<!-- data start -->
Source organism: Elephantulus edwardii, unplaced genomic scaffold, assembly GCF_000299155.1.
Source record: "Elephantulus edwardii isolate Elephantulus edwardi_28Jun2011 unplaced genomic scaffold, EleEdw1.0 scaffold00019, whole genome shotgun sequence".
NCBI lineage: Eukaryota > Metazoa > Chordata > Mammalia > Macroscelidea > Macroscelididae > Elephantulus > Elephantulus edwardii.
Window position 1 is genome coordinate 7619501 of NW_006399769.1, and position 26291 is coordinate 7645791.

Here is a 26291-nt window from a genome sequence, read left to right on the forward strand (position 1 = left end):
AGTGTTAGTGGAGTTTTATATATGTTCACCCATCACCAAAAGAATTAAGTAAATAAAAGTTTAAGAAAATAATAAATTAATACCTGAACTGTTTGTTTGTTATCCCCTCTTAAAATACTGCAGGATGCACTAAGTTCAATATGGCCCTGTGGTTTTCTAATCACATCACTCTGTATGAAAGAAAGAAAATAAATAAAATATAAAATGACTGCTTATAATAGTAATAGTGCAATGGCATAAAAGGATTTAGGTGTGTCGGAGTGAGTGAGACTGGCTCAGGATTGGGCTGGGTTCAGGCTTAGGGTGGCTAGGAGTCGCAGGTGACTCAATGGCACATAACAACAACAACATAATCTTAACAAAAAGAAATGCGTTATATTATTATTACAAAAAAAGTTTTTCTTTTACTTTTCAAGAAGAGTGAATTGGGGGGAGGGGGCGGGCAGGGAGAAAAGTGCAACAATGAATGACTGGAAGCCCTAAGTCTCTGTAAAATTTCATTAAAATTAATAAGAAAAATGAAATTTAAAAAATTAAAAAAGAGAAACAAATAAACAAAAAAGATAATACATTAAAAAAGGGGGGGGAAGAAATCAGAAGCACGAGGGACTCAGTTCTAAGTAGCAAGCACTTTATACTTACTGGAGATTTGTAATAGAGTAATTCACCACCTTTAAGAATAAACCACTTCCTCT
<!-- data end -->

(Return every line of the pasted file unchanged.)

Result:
Source organism: Elephantulus edwardii, unplaced genomic scaffold, assembly GCF_000299155.1.
Source record: "Elephantulus edwardii isolate Elephantulus edwardi_28Jun2011 unplaced genomic scaffold, EleEdw1.0 scaffold00019, whole genome shotgun sequence".
NCBI lineage: Eukaryota > Metazoa > Chordata > Mammalia > Macroscelidea > Macroscelididae > Elephantulus > Elephantulus edwardii.
Window position 1 is genome coordinate 7619501 of NW_006399769.1, and position 26291 is coordinate 7645791.

Here is a 26291-nt window from a genome sequence, read left to right on the forward strand (position 1 = left end):
AGTGTTAGTGGAGTTTTATATATGTTCACCCATCACCAAAAGAATTAAGTAAATAAAAGTTTAAGAAAATAATAAATTAATACCTGAACTGTTTGTTTGTTATCCCCTCTTAAAATACTGCAGGATGCACTAAGTTCAATATGGCCCTGTGGTTTTCTAATCACATCACTCTGTATGAAAGAAAGAAAATAAATAAAATATAAAATGACTGCTTATAATAGTAATAGTGCAATGGCATAAAAGGATTTAGGTGTGTCGGAGTGAGTGAGACTGGCTCAGGATTGGGCTGGGTTCAGGCTTAGGGTGGCTAGGAGTCGCAGGTGACTCAATGGCACATAACAACAACAACATAATCTTAACAAAAAGAAATGCGTTATATTATTATTACAAAAAAAGTTTTTCTTTTACTTTTCAAGAAGAGTGAATTGGGGGGAGGGGGCGGGCAGGGAGAAAAGTGCAACAATGAATGACTGGAAGCCCTAAGTCTCTGTAAAATTTCATTAAAATTAATAAGAAAAATGAAATTTAAAAAATTAAAAAAGAGAAACAAATAAACAAAAAAGATAATACATTAAAAAAGGGGGGGGAAGAAATCAGAAGCACGAGGGACTCAGTTCTAAGTAGCAAGCACTTTATACTTACTGGAGATTTGTAATAGAGTAATTCACCACCTTTAAGAATAAACCACTTCCTCT